Young children are to march to Downing Street in protest at the plans for a Reception baseline assessment.
The protest, dubbed 'March of the four-year-olds', is being organised by campaign group More than a Score for Thursday 25 April.
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A group of four-year-olds will be handing in the group’s petition, signed by more than 65,000 people, which calls on schools minister Nick Gibb to abandon the baseline assessment saying it is “pointless and damaging”.
The Reception baseline assessment is a test of the maths and language skills of four- and five-year-olds as they start school in Reception year.
The test will take about 20 minutes. It will consist of a set of tasks using objects such as plastic shapes and picture cards. The children’s results will be recorded online by their teacher.
The scores will be used to set a baseline for a progress measure, which will show how children have progressed between Reception and Year 6.
There will be a ‘narrative statement’ fed back to teachers, but teachers will not be given individual scores. There is no pass mark.
Schools have been invited to take part in the voluntary pilot of the assessment this September.
The test is due to become mandatory in September 2020.
A More than a Score spokesperson said: “The government has refused to listen to teachers, parents and early education experts, all of whom agree: testing four-year-olds within the first few weeks of starting school makes no sense. So we’re bringing the message directly to Westminster with the help of those who will be affected the most: children who will be starting school as these pointless and damaging plans are rolled out.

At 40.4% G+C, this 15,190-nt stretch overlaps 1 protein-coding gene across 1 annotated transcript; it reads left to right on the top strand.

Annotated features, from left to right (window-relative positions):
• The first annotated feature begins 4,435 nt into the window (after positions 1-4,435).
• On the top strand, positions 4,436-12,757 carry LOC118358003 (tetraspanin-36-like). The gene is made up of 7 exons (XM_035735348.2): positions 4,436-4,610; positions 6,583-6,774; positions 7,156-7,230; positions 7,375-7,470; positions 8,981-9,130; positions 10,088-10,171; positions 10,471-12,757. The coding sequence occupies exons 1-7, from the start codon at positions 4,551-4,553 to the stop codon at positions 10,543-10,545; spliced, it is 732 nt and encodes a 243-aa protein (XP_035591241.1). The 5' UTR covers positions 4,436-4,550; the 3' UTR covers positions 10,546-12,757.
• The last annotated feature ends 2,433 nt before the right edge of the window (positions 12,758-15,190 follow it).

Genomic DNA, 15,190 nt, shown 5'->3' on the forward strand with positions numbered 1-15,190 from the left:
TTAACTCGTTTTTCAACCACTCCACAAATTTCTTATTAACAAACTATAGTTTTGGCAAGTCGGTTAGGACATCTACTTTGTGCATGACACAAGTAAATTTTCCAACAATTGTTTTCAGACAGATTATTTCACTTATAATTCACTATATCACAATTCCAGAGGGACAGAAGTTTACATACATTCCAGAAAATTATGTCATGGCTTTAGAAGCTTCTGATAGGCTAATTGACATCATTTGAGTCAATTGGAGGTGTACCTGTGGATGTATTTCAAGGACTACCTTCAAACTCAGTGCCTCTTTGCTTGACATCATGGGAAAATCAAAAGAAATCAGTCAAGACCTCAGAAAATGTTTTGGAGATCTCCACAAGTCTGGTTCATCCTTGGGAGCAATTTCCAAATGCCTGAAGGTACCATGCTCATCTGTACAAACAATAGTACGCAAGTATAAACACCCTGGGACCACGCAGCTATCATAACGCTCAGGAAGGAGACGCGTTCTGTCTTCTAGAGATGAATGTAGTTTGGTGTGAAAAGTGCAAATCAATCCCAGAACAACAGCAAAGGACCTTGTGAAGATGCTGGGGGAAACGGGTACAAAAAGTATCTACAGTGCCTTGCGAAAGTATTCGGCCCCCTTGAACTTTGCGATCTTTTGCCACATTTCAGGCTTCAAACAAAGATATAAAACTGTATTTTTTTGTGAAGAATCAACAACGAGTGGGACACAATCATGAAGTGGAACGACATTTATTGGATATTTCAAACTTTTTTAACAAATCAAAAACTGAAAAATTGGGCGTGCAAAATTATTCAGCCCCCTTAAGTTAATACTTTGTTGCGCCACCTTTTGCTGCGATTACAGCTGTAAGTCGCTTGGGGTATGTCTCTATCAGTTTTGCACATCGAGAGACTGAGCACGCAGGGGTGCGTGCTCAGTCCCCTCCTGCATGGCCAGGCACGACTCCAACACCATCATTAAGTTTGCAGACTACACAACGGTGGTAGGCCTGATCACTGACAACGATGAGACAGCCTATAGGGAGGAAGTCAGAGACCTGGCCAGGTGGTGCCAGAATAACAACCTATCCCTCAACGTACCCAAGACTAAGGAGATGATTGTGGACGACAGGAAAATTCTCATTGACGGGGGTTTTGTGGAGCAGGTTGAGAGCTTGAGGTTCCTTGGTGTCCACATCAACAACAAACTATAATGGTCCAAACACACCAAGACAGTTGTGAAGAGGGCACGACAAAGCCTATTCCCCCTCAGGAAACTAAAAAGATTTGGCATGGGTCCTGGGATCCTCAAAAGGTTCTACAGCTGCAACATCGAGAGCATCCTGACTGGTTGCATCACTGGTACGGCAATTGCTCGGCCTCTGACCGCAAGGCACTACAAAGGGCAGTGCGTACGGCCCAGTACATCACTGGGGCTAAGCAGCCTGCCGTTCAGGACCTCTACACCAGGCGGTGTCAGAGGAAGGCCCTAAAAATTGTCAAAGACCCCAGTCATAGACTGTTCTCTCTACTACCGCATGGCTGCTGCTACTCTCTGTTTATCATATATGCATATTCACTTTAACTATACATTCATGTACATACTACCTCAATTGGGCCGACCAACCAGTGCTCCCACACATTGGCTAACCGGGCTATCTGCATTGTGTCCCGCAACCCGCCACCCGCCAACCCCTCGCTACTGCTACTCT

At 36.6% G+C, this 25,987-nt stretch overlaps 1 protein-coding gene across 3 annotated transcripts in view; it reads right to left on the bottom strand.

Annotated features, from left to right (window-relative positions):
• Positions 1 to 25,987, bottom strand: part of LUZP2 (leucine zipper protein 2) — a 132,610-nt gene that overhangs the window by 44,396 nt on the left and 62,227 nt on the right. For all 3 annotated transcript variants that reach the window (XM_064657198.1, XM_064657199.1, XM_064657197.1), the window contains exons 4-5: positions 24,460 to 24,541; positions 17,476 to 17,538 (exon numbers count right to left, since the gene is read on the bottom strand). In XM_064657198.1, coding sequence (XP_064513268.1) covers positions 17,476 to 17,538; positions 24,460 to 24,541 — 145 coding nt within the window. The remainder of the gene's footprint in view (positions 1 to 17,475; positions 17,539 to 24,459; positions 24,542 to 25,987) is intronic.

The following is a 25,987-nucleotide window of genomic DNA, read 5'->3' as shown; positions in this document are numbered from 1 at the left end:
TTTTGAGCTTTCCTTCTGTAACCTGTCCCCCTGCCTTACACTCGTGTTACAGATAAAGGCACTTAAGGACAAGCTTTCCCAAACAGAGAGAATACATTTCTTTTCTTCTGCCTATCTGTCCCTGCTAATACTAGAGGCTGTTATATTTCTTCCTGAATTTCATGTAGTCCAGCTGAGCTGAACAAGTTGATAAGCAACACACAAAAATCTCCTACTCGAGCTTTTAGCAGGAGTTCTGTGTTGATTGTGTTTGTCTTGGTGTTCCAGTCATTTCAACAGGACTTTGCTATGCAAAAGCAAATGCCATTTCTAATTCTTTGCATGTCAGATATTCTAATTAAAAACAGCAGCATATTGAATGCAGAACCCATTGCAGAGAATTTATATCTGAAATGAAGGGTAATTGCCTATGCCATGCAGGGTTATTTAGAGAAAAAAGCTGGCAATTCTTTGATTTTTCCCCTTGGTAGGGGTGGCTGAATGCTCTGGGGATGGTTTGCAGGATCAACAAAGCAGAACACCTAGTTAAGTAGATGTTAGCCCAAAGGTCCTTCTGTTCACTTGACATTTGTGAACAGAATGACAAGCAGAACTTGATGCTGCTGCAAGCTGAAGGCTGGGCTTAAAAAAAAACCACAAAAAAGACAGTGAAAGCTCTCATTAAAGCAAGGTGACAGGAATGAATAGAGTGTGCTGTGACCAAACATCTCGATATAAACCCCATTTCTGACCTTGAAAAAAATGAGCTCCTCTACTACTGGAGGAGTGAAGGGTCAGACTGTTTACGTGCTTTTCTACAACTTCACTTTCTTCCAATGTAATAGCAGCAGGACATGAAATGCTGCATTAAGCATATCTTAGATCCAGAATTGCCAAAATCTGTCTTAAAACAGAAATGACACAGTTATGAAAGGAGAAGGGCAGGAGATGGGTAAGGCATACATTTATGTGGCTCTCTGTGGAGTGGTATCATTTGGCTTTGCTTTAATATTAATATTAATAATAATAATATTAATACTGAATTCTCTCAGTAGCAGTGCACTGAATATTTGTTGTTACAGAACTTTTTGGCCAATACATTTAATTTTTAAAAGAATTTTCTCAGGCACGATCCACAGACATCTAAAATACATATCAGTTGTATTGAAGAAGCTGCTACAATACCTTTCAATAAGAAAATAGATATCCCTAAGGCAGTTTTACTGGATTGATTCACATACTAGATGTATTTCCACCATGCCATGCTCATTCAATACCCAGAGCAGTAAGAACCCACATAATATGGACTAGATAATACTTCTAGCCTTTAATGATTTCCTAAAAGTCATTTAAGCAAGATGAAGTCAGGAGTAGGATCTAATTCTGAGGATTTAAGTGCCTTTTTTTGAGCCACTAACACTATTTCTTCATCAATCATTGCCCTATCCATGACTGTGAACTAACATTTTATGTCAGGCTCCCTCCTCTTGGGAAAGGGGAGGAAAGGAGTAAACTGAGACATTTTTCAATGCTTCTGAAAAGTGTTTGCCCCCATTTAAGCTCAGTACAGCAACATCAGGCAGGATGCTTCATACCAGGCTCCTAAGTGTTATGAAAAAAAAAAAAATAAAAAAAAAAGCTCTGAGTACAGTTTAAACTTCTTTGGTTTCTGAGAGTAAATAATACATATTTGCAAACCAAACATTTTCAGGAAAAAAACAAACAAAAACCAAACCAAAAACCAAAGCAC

“We are still waiting for the government to provide any evidence that four-year-olds can be reliably tested. Now over 65,000 people agree that this absurd plan should be halted in its tracks.”
The march will begin at Parliament Square at 12pm and end at 10 Downing Street at 1pm.
A Department for Education spokesperson said: “Schools should be accountable for the progress of all their pupils, throughout their time at primary school, and the reception baseline will help to provide a starting point to measure how well the school supports children to succeed.
“There is no pass mark, it is a short, interactive assessment that will help teachers understand how best to support children. Many schools already carry out assessments like this.
”We have invited schools who are interested to pilot the assessment and help us make sure it works for children and teachers before its full introduction in autumn 2020.”